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King Vittorio Emanuele Assumes]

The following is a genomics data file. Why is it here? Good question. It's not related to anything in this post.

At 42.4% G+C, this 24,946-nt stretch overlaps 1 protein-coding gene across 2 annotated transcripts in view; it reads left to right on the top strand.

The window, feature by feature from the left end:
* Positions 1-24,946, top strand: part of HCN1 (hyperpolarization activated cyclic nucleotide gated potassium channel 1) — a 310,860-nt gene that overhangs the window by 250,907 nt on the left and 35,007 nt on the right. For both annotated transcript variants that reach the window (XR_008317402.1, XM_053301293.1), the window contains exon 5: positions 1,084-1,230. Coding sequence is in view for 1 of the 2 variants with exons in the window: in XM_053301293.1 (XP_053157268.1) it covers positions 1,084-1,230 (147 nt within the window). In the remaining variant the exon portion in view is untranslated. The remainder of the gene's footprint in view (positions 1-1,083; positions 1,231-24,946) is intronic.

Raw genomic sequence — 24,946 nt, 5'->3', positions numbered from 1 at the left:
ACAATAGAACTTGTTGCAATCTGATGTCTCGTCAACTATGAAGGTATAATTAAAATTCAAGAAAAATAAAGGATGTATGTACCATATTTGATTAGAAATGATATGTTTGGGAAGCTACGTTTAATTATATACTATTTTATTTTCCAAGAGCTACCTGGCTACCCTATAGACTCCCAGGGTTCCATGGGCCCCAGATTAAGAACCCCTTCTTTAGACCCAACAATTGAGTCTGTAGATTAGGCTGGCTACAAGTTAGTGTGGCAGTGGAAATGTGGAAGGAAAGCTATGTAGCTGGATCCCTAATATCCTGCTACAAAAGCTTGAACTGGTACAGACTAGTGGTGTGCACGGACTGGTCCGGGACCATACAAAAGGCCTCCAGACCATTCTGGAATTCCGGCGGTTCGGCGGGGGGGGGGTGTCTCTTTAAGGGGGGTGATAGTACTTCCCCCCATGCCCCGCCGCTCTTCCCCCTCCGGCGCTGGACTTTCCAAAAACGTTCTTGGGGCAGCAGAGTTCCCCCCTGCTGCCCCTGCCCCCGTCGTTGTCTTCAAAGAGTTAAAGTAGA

Command As Mussol ini Quits Job — _— (Continued from Page One) cist march on Rome in 1922. The international and demostic stand ing of Mussolini, however, has steadily deteriorated since he led his country into war in the sum mer of 1940. Mussolini was conferring with Adolf Hitler last Monday when the huge American air attack was delivered on rail and airport in stallations at Rome. Mussolini apparently appealed to Hitler for aid in resisting the Al lied onslaughts which clearly are aimed at knocking Italy out of the war as quickly as possible. If that was his plea he undoubt ly failed in his miss.ion. The King’s proclamation, which in effect dis missed the originator of Fascism, followed. Badoglio, long out of favor with the Fascists, had been reported a likely successor to Mussolini once the country decided to sue for peace. The resignation of Mussolini, whose empire vanished under con verging Allied troops, also ap parently ended the Fascist party as it had been constituted. The King’s proclamation specif ically said that the resignation of Mussolini as premier "and secre tary of the Fascist party” had been accepted. (U. S. government monitors ad vised the Office of War Informa tion that the Rome radio after broadcasting the King’s proclama tion. played the Royalist anthem in full but did not play the Fas cist, hymn, Giovinezza. (Ncr was the Fascist era used in dating the King’s proclama tion.) The little King and tfaaogno took over Italy's destinies at a fateful moment. Naples, Leghorn, Rome, San Giovanni, and other Italian cities are heavily damaged by Allied bombers. The people are war w'earv and hungry. Italian morale is at a new low because of sweeping Allied suc cesses in Sicily where whole Ital ian divisions are surrendering, and the civilians are welcoming Allied troops in unprecedented friendship demonstrations. Sicilans and Italian soldiers have been profuse in condemning the Dictator Mussolini and their German allies. The number of German troops in Italy is not kown. Their pres ence long hgs been a factor in consideration of any Italian suit for a separate peace. But there have been recent reports that Hit ler does not intend to waste too j-r - ny troops trying to defend It alv. , No matter what course Italy s new- leaders take in the war the departure of Mussolini is a pres tige blow to the Axis throughout the world, particularly in the Bal kans where both Italian and Ger man occupation troops have been unable in two years to crush or ganized military resistance. Mussolini had been losing grip on the Italians for years. The fact was auite obvious in the last year. II Duce had not spoken to his people as a war leader since last December, about a month aft er the Allied landings in North Af rica, In the last few weeks almost hysterical efforts have been made to buttress the Fascist order. One of the chief moves was to employ the rhetoric of Carlo Scorza. Fas cist party leader under Mussoli ni. Scorza’s name was not even ‘ mentioned in Rome broadcasts to night. The news was jubilantly re ceived in London. One British au thority said: “Mussolini has crasned and witn him the whole Fascist regime must almost inevitably come to ruin. _ . . ‘‘It seems therelore wax uajy > days as a member cl the Axis and consequently as a fighting partner at Germany’s side are numbered. “No other ccnstuction of the as tonishing sequence of events is possible.” Another said: ‘‘It is significant that Badoguo was called prime minister, lor the very title suggests that the Ital ian people desire now above all things, to return to democracy and to end dictatorship.” Sir Frederick Kenyon, president Of the ‘‘Friends of Free Italy” or ganization here, said “We hope that this means Italy is coming out of the war and that Italians ■Will be given a chance of choosing Key Servtoe Oe CAUSEY'S Camr Marini aai lift their own government free of Ger many and free of Fascism.” Mussolini’s eclipse came just four days before his 60th birth day July 29. Last spring he had changed his entire government and the Fascist bureaucracy in a final effort t) retain his grip on Italy. His son-in-law, Count Galezzo Ciano, was dismissed as foreign minister, and Mussolini took over that portfolio. Ciona was made minister to the Vatican, and there have been re ports that he recently attempted to get the Pope to mediate for peace. The amazing rapidity with which the Allied troops conquered all of Africa, toppled Pantellsria, Lam pedusa, and other Mediterranean islands, and then swarmed over Sicily these all contributed to Mus solini’s downfall. The Italian leader had with drawn his troops from Russia, and some from the Balkans in an at tempt to stave off the Allies. But the superiority of Allied equip ment and sagging morale among Italian troops has made Sicily’s conquest an imminent possibility President Roosevelt and Prime Minister Churchill have demand ed the unconditional surrender of Italy, and Allied leaflets drop ped over Italy—along with the bombs that crippled railway yards in Rome Monday—have said flatly that the Italians must overthrow Mussolini and his Fascists or “suf fer the consequences.” The Rome radio’s failure to play the Fascist anthem tonight was ail indication that the King has decided to try to divest Italy of Fascist trappings. Mussolini s fascist leaders pub licly had rejected the Roosevelt Churchill demand that Italy quit the war with a declaration that Italy still would be a battleground if the country sought a separate peace. In other words, the Fas cists quite obviously fear Germa ny’s reaction to any Italian peace feeler. Despite the uplift in spirit caus ed here by the news, there was a tendency among many people to restrain their general rejoicing. Their idea is that Mussolini’s exit from the scene does not automati cally mean a military surrender of Italy. It would appear that the King and Marshal Badoglj^ have two alternatives, both of them risky. If they sue for peace Germany may turn on them with all the ferocity of a jilted partner. If they decide to continue the war against the Allies, then Italy’s cities will be at the mercy of nearby Allied air power. Italians were told by the Bri tish radio that Mussolini was “thrown out by the will of the Italian people” but that this was not enough to save Italy. “The Germans and any Italian government that keeps Italians bound to Germans must be elimi nated,” the radio said. The BBC commentator asserted that “Italians must understand that the British and Americans are their friends, not their ene mies. We do not wish to destroy Italy. We do not hate Italy.” “Italian soldiers must abandon Nations,” he added. “They must realize who are their real friends and who their real enemies. One enemy alone now remains for the Allied nations and for Italians— Nazi Germany. “There will be neither peace nor freedom for Italians until the last German soldier has been thrown out of Italy.” ITALYLOSTOUT ON JUNE 10, '40 (Continued from Page One) and the 52 nation* who had impos ed economic sanctions. Through 1936 to 1939 he had seem ingly duped French and British statesmen and the non-intervention committee, poured men, planes and supplies into spain and seen his men win in a bitter civil war. With ease he had annexed Al banie to the Italian crown in 1939. For J8 years Mussolini’s strong arm Fascist had cowed all oppo sition, As a result of his successes, he was at the peak of his popu larity . To Italians Mussolini looked like a winner. The objective, he told them, was to “break the- chains that strangle us in the Mediter ranean.” It looked as though Fas c'sm was as dynamic as Mussolini said—that the war was as good as over and that Italians could share in the victory without very much fighting. Mussolini looked smart. By contrast, the realities proved Stop At Tto . „ . JEWEL BOX Gin SHOP WUnrinctoii’s Only Downstairs 8 tors great and tragic for Italy. Far from obtaining any of her coveted objectives, Italy soon be came shackled in the Mediterra nean more securely than ever, her fleet not daring to come out of hiding for months after the first disastrous encounters with the Brit ish. Her empire was tom into "shreds and tatters,’’ as Prime Minister Churchill promised. No Italian hearts on the shores of the Indian ocean leaped to conquer—Italian Somaliland and Eritrea were soon gone. Haile Selassie, whom Mus solini once could mimic, mocking ly took his throne in Ethiopia again on May 5, 1940. The gems of the empire, Cirenaica and Tri politania, eventually followed. Far from being a bright new jewel in the empire’s crown, Tunisia be came the dusty dead-end of a long retreat which in its entirety spell ed the greatest Italian defeat since Caporetto in World War I. Instead of Mussolini’s “Mare Nostrum,” the Mediterranean be came an Allied lake—an avenue for invasion of the Italian homeland’s long and vulnerable coastline. The sea’s southern shores became the bustling bases of swarms of Brit ish and American warplanes which hammered Italian cities with their deadly cargoes day an dnight. Unprepared, war-weary, badly led, Italy proved herself far from dynamic in big league war. Though Mussolini had boasted of 8,000.000 bayonets, he was unable to mobilize and arm anything like that number of troops when it came to the showdown. Not until June 21, eleven days after Italy’s declaration of war and four days after France asked for an armistice, was Italy able to be gin a general offensive. Fighting against the dispirited, disorganiz ed. hopeless French, the Italian army managed to penetrate from one to 20 miles along a 120-mile front before hostilities ceased on June 25. No sorrier sight was presented than the ill-clad, out-numbered freezing and starving Italian peas ants drafted into Mussolini’s le gions who met humiliating defeat at the hands of the little nation of Greeks—whom Mussolini mistak enly believed he had bought off when he began his invasion on October 298, 140. Humiliatingly rescued by the German armored columns which plowed through the mountain pass es of Yugoslavia and Greece in April, 1941, Italian morale ebbed to low when Marshal Erwin Rom mel and his African Corps went to Africa in an attempt to save Italy’s empire for her. Italian hearts sank when a flood of German missions, experts, tech nicians, police, airmen and sol diers poured through the Brenner Pass, and began infiltrating into all the important government depart ments, teaching the Italians how things were done in Berlin, vir tunally taking over her propaganda services, even taking over the com mand in Africa. In order to prevent a collapse, to keep Italy in the Axis and in the war it had become necessary for Germany virtually to occupy Italy. It became evident that even if the Axis won the war Italy would be the loser to the traditional foe, the German, who had occupied the peninsula in centuries past. Mussolini, who had originated modern Fascism, had seen it spread to Germany, wHere it over shadowed his own movement. Hit ler, the pupil, became the master, and Mussolini the gauleiter. The only ambitions Italy had re alized had been by grace of the Fuehrer. Nice, Savoy, Corsica — Italian troops finally occupied these but not until the shadow of Allied in vasion was falling upon Italy itself with the landing of Allied troops in French North Africa. Until then Hitler had preferred to bal ance France and Italy one against the other, trying to win French col laboration, use of the French fleet, in return for his protection against Italian claims. Dalmatia, other parts of Yugosla via, fell into Mussolini’s satchel. But the Duke of Spoleto, the Mus solini-sponsored “king” of Cratia, never dared take his throne in the restless Balkans where hundreds of Italians met their death every month. As Italian killed, wounaea ana captured neared the 750,000 mark, including more than 600,000 in Afri ca, it became evident that Italy had been tricked into the war. The story—it was confirmed in part by Count Galeazzo C'iano, then foreign minister—was that Italy warned Germany in the early months of 1939 that the Italian army would not be ready for war for at least three years. Hitler reassured the Italians on that point, and their “pact of steel,” a military alli ance, was signed on May 22, 1939. Hitler’s word to the Italians was no more reliable than it had been to his intended victims, however, and a few months later he began his war in Poland. It soon became evident that Italy would be drag ged in, either to share in the vic tory or because Mussolini believed Fascism woOld rise or fall with Hitler. ' . . . 1 Mussolini, who agitated to* Italy’s entrance into the first World War on the side of the Allies, made no revolutionary change in the Italian alignment in European affairs from the day of his march •en-'JUime, tshto-he famed hU gov eSSSTent on October 30, 1922, un til the Ethiopian affair in 1935. In 1943 he had mobilized troops at the Brenner Pass and the threat of war apparently prevented Hit ler from seizing Austria at the time of the assassination of the OFFICIALS BUSY OYER INFLATION (Continued from Page One) en pay checks. His remarks fol lowed a White House visit by Wil liam Green, president of the Ameri can Federatio nof Labor, and Philip Murray, president of the Congress of Industrial Organizations, after which they said flatly that labor would abandon support of the ‘‘lit tle steel” formula limiting wage increases to 15 per cent, unless liv ing costs were rolled back to <the levels of September 15, 1942. The President said no agreement I on new anti-inflation measures had been reached and indicated that any program undertaken would be largely a congressional matter since it would require money which only Congress can provide. However, there have been indica tions that government purchase of food products and resale at a loss may constitute the backbone of plans being given consideration in some Administration circles. Field tests on such a plan already have been made on a small scale, nota bly in cheddar cheese. Meat, bread, dairy products and other items bulking large in the cost of living were understood to have been nominated for price cutbacks in that manner. The OWI report, based on an in dependent study made by Wayne C. Taylor, undersecretary of com merce, laid stress on his finding that "the penalties of unrestrain ed inflation were felt first by the farmers and wage earners; then they were realized by all types of business, particularly wholesalers.” Although wages were very high at the end of the last war, the OWI report said, wage earners found ,that the cost of living had more than doubled, and while pro duction of civilian goods hit record levels in the spring of 1919, high prices deterred customers. “To meet a lessening aemanu, OWI continued, “prices were low ered, wages were cut and manu facturing fell off. Jobs were re duced, too, and many workers found themselves unemployed with wartime debts to pay on houses, automobiles and other luxuries. Farmers found they could not get the former high prices at a time when they were carrying heavy mortgages on land purchased dur ing the boom.” Commercial failures, the report said, began to show up strongly in August, 1920, and rose to a total of 23,672 in the year 1922. The av erage hel dat nearly 2,000 a month for the next decade. Farmers suffered most spectacu larly in the recession from the boom of 1919-0, OWI said, but labor and business were hurt too. Exn ployment dropped by 5,000,000 workers and wholesale prices fell 45 per cent. Industrial output and factory payrolls dropped 30 per cent. Banks, OWI said, got a “de layed action” which culminated in 1924 in the failure of 75 banking institutions compared with only 11 in the first quarter of 1920. “During the decade ending in 1931,” the report continued, “the total liabilities of defaulting enter prises at no time fell below $400, 000,000 annually, compared with the 1910-1915 pre-war avreage of $254,800,000 per year. This cir cumstance indicates that the after effects of the wartime inflation on business enterprises were more lasting than is generally sup posed.” ___ Austrian chancellor, Engelbert Dollfuss: In 1935 Mussolini joined Britain and France in the Stresa front to counter Hitler’s creation of a huge army by conscription.. But angered by opposition to his Ethiopian invasion, he. turned to Germany as his only available friend in 1936. Involved in Spain, a German threat to Britain and France was a welcome diversion for Mussolini. Count Ciano went to Berlin, and on October 24 Hitler announced the formation of a Nazi Fascist front. The two govern ments agreed to “conduct common action to their advantage,” and the Axis was born. Once headed down the road with Hitler there was no turning back. The path led to the Anti-Comintern pact, which Italy joined in 1937, outright military alliance m 1939, war Italy’s involvement on the Russian front in the “Crusoe Against Bolshevism” to which she was believed to have sent no more than 100,009 men, and war with the United States in 1941. As the Allies drove east and west in Africa in 1943 and finally gained complete possession of the southern shore of the Mediterra nean, rumors multiplied of Italian panic, of Italian peace feelers, of dissident army, monarchist and other elements in Italy willing to displace Mussolini. . The general shakeup of the cabi net by Mussolini on February 6, 1943, in which he ousted his son-in law Count Ciano and a long list of other officials, aroused new speculation that Ciano may have shown himself not unwilling to play the role of Allied agent in a re ceivership" for the Fa®ci®* regi.1™; Reported fallen from German fav or he was appointed Italian am Hnsiador to the Vatican* Marshal BadogUo figured to nu merous rumors of Italian peace **So ” thoroughly had Mussolini crushed all leadership of opposi tion to his long years of power, however, that it was necessary to discount heavily •U ^ch ™* This was so, even when Allied bombings of Italy and her stepping stone islands grew to full power and the invasion oiL Sicily caused the roads of Italy to-be lined with hungry, frightened, war-weary ref ugeeSt as the roads of France had been on June 10, 1940, Leader Of Air Raid On Trondheim Wed To Former Resident Colonel William Mason Reid, credited in army reports with making the Saturday raid on Norway 4<au outstanding sue cess/’ married to the former Elisabeth King of Wilmington, daughter of the late David C. King 313 North Fifth street. Colonel Reid, the son of G. yy Reid, Atlantic Coast Line conductor of Georgia, resides with his family in Sarasota Fla. Newspaper accounts pointed out that his quick thinking in piloting a Fortress flagship was responsible for swinging the planes in perfect position for precision bombing. The For tresses had made a 1,200 mile round-trip to pound the Ger man metal port of Herroya on the east coast of Norway. -B - j TRAPANI SEIZED BY U. S. FORCES (Continued From Page One) miles south of Catania on the east coast, due west through Catenanu ova, which is 12 miles west of Pa terno and about 23 miles west and slightly north of Catania. From there it turns to Regalbuto, four miles to the northwest, and bends sharply northward to the sea. (This would indicate that the Al. lies may be in possession of the north coast as far east as Acquedo la, approximately 55 miles west of Messina strait and 65 miles east of Palermo — or at least that the Axis may not be seriously oppos ing Allied advances into that area. (Roundabout reports originating from the Algiers radio yesterday said the Allies had reached San Stefano di Camastra, 50 miles east of Palermo.) German divisions are holding the sector from the river inland to Re galbuto, a winding line of 35 to 40 miles, and the Italians have been entrusted with the remaining 30 miles to the northern seacoast. Dispatches indicated that the northern section of the line was still somewhat unsettled and it was not known exactly here where it came up to the coast. A small triangular section oi Si cily is now left in Axis hands, with Messina at the tip. Both legs of the triangle are approximately 55 miles long and the base is about 60 miles across — an area approx imately the size of Cap Bon where the remnants of Col. Gen. Jurgen von Arnim’s Tunisian army were destroyed less than three months ago. Headquarters announced that It alian parachute troops had been dropped behind Allied positions at an unnamed place, but said they were captured and “effectively dealt with." " Today’s communique said Cana dian troops under Maj. Gen. Guy Simonds “have been engaged in bitter fighting and have made good progress” ploughing through desperate resistance of the Ger man 15th armored division in the neighborhood of Regalbuto, ap proximately in the center of the Axis line. Regalbuto is directly west of Mt. Etna where German forces, con sisting chiefly of the Hermann Goering armored division, were putting up a skillful and determin ed fight to hold the gateway to the escape port of Messina. The British Eighth Army of Gen. Sir Bernard L. Montgomery main tained heavy pressure day and night on this front, and the Ger mans were said to have suffered very heavy casualties and to have been given no respite. Allied naval lorces were Dusny engaged in offensive patrols along Montgomery’s seaward flank, re peatedly daring the enemy’s coast al batteries and torpedo boat flo tillas in the narrow waters, and a naval communique said one of these Allied formations again had bombarded the harbor of Taormi na about 20 miles north of Cata nia, on Wednesday night. 4TH COMBATARM WINS BIG FIGHT (Continued from Page One) The psychological attack came not only from Africa. London and Washington and agents in a half dozen capitals were busy burrow ing under the tottering Fascist framework. From neutral sources came a steady stream of “inform ed” stories of feelers for peace and the shakiness of Mussolini’s postiion. Not all the psychological war fare wac y remote control. Si. lent, secretive figures appeared at Eisenhower’s headquarters only to fade quickly and silently from sight. Some returned, others did not. Just what they did and where they went probably will be mili tary secrets until the end of the war. Just as the attacks of the ground forces had to be coordinated with air assaults on the battlefield, psy chological warfare had to be cou pled with Allied victories. It was axiomatic that they would have had little success if they had been linked with a stymied or los ing army. Behind the reasoning of the psychological broadcasts, leaf lets and underground attacks there' had to be a military force to put weight behind the words. The psychological attack has tended Mussolini’s down fall and made the Allied task easier while the guns, troops, airplanes and warships of Britain and America put ‘‘authority” behind the Allied ether and underground efforts. BIBLE TEACHER TO OPEN MEET Dr. Davis Eitzen Will Con duct Seminar On Per sonal Counseling Dr. David D. Eitzen, assistant professor of clinical religion at the graduate school of religion, Uni versity of Southern California, will open a three-day seminar on per sonal counseling in wartime in the First Baptist church at 10 o’clock Tuesday morning, the Rev. J. F. Herbert, chairman of the local committee on arrange ments announced Sunday. The sessions, to run from 10 a.m. to112 noon, will be open to such professional groups as ministers, chaplains, social workers, nurses, and others who must deal con stantly with people. Dr. Eitzen will reserve after noon and nights for private con ferences with individuals or small groups who may desire assistance with problems in human behavior. Dr. W. Terry Osborne, director of the local USO, is sponsoring Dr. Eitzen’s visit, in conjuncction with the Wilmington Ministerial association. At the start of his career, Dr. Eitzen was a high school teacher in the Middle West for six years. Following his entrance into the ministry, he was a pastor of a local church for four years. He has taken specical study and re search, including clinical work, at the Massachusetts General Hos pital, in the field of psychology and its application to personal counseling and to the ministry in general. Dr. Eitzen has been a lecturer in pastoral counseling for the Ar my and Navy Chaplains, as well as other ministers, at the Pacific School of Religion, Berkeley, Cal. He is the author of “Productive Living” and has had articles in numerous mazagines. He is a member of the American Psycho logical association; president of a special study and research group in Los Angeles in the relation of religion to personal counseling; and a member of the National As sociation of Biblical instructors. In his graduate teaching at the University of Southern California, Dr. Eitzen not only holds classes on personal counseling and related subjects, but also directs and su pervises his students in their cli nical or first-hand work in helping individuals. Post Chaplain Mattson of Camp Davis is expected to bring his entire contingent of chaplains here for consultation with the visiting psychologist. IT BADOGLIO NOTED AS ANTI-GERMAN (Continued from Page One) and even after his resignation from the general staff tbe marshal was frequently called into conference by the King. In June of last year he wrote a letter to the King complaining bit terly of the subordination of the Italian general staff to the Ger man command. The German prac tice in Africa and Sicily of leav ing Italian troops to fight hopeless rearguard actions while the Ger mans seized all available transport and fled is not expected to have increased the marshal’* liking for the Germans. His military career has been marked by ruthlessness in dealing with opponents, particularly in the Ethiopian campaign in which ma rauders were brought before mili tary tribunals and later executed enmass by machine-gun fire. His hard bitten tactics may shortly be come evident if hi* government is seriously opposed by the Black shirts. At one time he held an honorary membership in the Fascist party as a result of his Ethiopian con quest but he was never accepted into the party’s inner circle. It is believed that only his enor mous prestige with the King and his popular following among the people and the army stayed the hand of Mussolini’s government in dealing seriously with him. -V City Briefs MISSIONARY SOCIETY The Woman’s Missionary So ciety of Sonthslde Baptist church, will meet Tuesday afternoon at 3:30 at the chnrch. ________ \ MEETING SCHEDULED Cape Fear Council No. 24 Daughters of America, will hold its regular meeting Mon fey night at 3 o’clock in the Junior Order HaU. AU mem fers are urged to attend. Warning Is Sounded To Home Canners On Inverting Food Jars “Do not invert jars of can ned foods after they are tak en from the pressure cooker,” Miss Cordelia Foster, home service director for Tide Water Power company, recently warn ed housewives. According to Miss Foster, turning jars upside down breaks the seal and fermenta tion results. A Wilmington housewife last week lost 15 quarts of beans because of ig norance of this simple meth od. Contrary to old-fashioned re cipes, no foreign substances, such as vinegar, should be added to home-canned vegeta bles, the service director de clared. “Modern ideas of can ning are positively more relia ble,” she said. tr SOCIAL SECURITY POINT STRESSED One Aspect Of Levy Of Special Importance To Summer Hosteries There is one aspect of the taxes levied under the Social Security Act which is of special importance to owners of summer resorts and hotels, it was reported recently by N. A. Avera, manager of the Wil mington field office of the Social Security board. The Social Security act defines wages as “all remuneration for employment, including the cash value of all remuneration paid in any medium other than cash.” In many hotels and summer re sorts, employees are paid a cer tain amount in cash, and also re ceive food and lodging. In making the tax deductions, these items are included. In other words a value must be placed on them, and the tax paid, it was explained. For instance, if it is determined that the employee’s food and lodging are valued at $30 a month, the to tal wage on which the tax would be paid would be the cash wage plus $30. Mr. Avera called attention to tne fact that the tax is collected by the Bureau of Internal Revenue. The Social Security board has no connection with the tax collec tions, or with the rules and regula tions concerning them. Therefore any tax problems in connection with the Social Security aTT be submitted to the local r tor of Internal Revenue C°Isc Post Office building ’ a: 2i7 Information about the on Insurance program under ?d’A« may be obtained from ,hh* act mmgton field office nf iu ® W|1' Securty board. at3/« r S°cil' house. Wilmington. t-Ustoirls, Most of'thd houses „e ,u . of Malta are built of 6.lsla”< St. John's Tavern 114 Orange St. Dial 2-8085 MAAQR Shirley Temple Guy Kibbee Dickie Moore —in— “MISS ANNIE ROONEY” Open 10.45 a. jj Dally LATE SHOW FRl NITt “YOU’RE THE ONE" That Famous Falkenburg Woman in “SHE HAS WHAT IT TAKES” Shows: II 4:20-6:10-8:00-9:50 Jungle Thrills and I Excitement! | “TARZAN TRIUMPHS’’ I with Johnny Weismuller fl Frances Gifford M Johnny Sheffield — Nurses proved Mod ess lots safer! Here’s my bargain chance to see for myself! Modess* is" softer, too! And comfort’s mighty important to me these busy days! 3 months supply of napkins! 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